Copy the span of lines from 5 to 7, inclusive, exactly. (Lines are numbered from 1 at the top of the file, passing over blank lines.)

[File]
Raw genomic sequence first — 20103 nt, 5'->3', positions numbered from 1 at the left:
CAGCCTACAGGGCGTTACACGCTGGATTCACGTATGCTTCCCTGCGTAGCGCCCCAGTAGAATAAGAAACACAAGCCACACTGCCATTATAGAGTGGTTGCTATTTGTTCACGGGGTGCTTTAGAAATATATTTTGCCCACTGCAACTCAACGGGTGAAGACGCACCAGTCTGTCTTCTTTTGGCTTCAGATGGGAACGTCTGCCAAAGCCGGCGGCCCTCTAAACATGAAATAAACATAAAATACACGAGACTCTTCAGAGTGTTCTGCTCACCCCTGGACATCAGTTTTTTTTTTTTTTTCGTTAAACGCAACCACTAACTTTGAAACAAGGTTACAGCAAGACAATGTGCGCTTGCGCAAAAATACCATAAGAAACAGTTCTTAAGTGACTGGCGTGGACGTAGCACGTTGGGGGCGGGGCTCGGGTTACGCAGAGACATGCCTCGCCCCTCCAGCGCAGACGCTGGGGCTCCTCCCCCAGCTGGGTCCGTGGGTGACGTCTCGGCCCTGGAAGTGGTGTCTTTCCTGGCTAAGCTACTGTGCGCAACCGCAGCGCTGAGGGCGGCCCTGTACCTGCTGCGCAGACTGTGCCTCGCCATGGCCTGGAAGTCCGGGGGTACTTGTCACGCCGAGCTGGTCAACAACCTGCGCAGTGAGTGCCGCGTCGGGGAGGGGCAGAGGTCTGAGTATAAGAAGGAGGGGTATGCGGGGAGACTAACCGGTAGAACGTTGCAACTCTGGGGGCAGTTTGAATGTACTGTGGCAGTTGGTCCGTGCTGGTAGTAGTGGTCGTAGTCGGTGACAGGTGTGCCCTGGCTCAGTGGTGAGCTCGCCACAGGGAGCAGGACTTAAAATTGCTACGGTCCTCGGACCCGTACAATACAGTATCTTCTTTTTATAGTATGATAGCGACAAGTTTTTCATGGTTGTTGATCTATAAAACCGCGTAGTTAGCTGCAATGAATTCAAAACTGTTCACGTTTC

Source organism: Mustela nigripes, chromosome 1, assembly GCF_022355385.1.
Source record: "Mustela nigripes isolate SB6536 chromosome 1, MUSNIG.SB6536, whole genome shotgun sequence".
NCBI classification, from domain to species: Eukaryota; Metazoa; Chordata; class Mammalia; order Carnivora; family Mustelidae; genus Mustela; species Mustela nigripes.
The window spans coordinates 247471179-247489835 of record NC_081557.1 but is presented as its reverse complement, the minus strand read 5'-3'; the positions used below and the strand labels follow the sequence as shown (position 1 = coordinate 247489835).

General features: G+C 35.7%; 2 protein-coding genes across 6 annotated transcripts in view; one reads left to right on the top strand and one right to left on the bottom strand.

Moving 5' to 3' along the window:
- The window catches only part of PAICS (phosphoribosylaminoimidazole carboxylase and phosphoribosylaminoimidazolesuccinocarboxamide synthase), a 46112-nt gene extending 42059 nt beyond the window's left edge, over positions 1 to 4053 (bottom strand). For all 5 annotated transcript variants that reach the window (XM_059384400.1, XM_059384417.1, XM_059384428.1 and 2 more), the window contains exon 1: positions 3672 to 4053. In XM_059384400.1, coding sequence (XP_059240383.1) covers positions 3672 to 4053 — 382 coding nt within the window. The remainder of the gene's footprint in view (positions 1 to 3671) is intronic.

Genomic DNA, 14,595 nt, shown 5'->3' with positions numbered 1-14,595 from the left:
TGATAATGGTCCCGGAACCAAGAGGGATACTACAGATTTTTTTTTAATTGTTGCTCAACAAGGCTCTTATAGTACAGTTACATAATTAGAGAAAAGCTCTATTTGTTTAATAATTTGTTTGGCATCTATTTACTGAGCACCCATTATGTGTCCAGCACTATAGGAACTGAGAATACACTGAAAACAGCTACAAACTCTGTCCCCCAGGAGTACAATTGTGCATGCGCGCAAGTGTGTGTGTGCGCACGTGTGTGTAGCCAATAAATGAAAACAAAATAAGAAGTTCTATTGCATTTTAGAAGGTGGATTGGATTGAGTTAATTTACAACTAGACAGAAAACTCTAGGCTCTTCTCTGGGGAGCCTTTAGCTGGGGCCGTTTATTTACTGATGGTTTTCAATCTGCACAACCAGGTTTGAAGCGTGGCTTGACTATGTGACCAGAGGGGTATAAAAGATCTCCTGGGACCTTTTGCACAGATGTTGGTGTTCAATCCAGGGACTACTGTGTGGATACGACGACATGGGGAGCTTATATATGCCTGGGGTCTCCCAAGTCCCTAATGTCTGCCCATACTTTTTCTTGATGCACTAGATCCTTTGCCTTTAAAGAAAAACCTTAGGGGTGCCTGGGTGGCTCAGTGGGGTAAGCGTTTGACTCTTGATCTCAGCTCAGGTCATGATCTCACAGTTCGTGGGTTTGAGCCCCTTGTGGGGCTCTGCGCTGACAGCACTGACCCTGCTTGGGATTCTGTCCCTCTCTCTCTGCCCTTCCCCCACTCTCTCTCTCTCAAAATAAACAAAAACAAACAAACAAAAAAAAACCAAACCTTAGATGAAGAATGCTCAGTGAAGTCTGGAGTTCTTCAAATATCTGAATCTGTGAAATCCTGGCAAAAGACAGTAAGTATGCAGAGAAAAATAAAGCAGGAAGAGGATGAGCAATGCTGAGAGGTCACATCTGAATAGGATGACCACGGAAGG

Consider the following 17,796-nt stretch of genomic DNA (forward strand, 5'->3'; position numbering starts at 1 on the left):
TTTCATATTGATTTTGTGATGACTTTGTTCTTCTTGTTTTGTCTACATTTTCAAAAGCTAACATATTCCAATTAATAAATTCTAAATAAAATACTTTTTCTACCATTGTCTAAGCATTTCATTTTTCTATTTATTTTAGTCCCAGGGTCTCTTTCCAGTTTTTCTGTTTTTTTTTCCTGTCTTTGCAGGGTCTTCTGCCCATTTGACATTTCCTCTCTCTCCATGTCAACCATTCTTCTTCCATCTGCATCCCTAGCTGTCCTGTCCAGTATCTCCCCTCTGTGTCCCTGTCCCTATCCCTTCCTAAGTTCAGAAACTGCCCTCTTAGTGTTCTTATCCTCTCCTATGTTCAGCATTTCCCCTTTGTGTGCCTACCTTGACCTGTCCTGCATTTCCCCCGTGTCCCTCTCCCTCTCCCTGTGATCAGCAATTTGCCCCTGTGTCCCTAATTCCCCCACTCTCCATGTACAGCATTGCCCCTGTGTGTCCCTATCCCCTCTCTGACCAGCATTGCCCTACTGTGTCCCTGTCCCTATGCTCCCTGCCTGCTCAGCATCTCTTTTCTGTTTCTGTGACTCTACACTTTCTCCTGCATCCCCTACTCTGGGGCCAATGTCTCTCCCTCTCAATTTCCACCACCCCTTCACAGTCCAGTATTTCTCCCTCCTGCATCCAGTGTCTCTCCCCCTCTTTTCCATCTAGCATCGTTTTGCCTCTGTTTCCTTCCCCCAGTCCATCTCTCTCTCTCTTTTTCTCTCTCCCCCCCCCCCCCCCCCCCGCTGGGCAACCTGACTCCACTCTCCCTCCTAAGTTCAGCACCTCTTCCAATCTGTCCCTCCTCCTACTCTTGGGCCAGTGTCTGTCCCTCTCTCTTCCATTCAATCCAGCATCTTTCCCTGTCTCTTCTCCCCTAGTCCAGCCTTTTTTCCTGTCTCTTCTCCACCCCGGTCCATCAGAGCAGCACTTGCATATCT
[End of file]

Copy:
NCBI classification, from domain to species: Eukaryota; Metazoa; Chordata; class Mammalia; order Carnivora; family Mustelidae; genus Mustela; species Mustela nigripes.
The window spans coordinates 247471179-247489835 of record NC_081557.1 but is presented as its reverse complement, the minus strand read 5'-3'; the positions used below and the strand labels follow the sequence as shown (position 1 = coordinate 247489835).

General features: G+C 35.7%; 2 protein-coding genes across 6 annotated transcripts in view; one reads left to right on the top strand and one right to left on the bottom strand.